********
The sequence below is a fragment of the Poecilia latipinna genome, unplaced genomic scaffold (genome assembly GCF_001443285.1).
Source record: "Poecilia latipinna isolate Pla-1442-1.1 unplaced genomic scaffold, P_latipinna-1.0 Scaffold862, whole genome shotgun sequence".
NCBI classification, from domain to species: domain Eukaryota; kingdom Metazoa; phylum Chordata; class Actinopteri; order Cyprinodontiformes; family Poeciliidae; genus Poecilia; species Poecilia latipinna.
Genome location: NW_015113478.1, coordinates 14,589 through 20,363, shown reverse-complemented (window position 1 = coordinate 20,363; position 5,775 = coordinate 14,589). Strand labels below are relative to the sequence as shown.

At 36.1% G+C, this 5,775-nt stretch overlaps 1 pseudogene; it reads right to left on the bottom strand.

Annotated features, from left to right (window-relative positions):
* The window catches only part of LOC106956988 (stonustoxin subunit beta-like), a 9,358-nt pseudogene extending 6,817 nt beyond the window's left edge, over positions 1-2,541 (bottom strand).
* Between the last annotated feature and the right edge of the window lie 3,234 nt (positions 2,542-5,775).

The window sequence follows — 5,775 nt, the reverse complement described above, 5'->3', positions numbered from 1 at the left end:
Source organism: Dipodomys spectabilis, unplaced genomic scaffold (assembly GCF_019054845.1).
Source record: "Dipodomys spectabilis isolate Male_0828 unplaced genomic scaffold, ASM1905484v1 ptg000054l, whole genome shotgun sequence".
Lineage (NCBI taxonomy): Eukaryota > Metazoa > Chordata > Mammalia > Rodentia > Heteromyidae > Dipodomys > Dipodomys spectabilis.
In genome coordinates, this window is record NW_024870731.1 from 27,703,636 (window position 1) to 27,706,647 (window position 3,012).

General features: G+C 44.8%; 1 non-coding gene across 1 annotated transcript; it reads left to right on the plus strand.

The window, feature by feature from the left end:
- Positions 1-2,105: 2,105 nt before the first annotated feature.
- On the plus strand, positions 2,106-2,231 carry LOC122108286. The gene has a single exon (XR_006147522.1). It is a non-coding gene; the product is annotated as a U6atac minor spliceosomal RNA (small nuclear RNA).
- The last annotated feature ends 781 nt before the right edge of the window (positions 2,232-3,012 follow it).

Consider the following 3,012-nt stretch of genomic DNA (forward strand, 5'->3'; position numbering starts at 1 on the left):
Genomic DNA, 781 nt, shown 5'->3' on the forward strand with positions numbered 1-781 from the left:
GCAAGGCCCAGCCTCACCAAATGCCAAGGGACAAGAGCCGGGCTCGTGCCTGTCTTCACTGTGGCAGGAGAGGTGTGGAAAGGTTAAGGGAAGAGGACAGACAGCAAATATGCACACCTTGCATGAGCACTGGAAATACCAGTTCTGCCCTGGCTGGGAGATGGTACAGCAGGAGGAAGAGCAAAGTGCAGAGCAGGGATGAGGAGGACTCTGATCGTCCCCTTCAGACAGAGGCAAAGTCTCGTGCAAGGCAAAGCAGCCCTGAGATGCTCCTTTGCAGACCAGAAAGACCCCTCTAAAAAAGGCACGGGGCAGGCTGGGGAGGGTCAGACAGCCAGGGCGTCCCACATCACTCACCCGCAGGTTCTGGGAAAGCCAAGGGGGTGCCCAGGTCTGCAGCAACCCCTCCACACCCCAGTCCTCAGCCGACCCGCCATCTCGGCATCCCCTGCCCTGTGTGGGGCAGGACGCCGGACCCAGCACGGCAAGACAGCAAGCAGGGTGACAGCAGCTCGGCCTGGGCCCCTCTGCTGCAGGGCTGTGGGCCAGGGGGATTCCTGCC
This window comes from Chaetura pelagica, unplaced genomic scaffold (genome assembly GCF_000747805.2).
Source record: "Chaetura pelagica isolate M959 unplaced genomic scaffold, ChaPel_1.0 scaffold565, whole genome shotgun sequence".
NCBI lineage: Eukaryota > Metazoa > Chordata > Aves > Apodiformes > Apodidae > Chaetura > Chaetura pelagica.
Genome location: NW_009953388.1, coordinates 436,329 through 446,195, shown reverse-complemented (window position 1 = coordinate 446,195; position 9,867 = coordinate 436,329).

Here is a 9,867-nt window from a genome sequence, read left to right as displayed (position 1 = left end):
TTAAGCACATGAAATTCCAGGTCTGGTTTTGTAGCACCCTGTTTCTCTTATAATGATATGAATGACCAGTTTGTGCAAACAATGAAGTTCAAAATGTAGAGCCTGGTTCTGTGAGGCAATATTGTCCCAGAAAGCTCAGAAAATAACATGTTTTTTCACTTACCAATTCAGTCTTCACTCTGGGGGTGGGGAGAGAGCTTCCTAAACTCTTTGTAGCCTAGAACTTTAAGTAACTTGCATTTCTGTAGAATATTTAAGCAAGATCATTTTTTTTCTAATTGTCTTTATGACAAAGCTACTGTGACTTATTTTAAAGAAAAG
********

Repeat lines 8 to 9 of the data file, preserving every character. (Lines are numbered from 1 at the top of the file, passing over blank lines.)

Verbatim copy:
* Between the last annotated feature and the right edge of the window lie 3,234 nt (positions 2,542-5,775).

The window sequence follows — 5,775 nt, the reverse complement described above, 5'->3', positions numbered from 1 at the left end: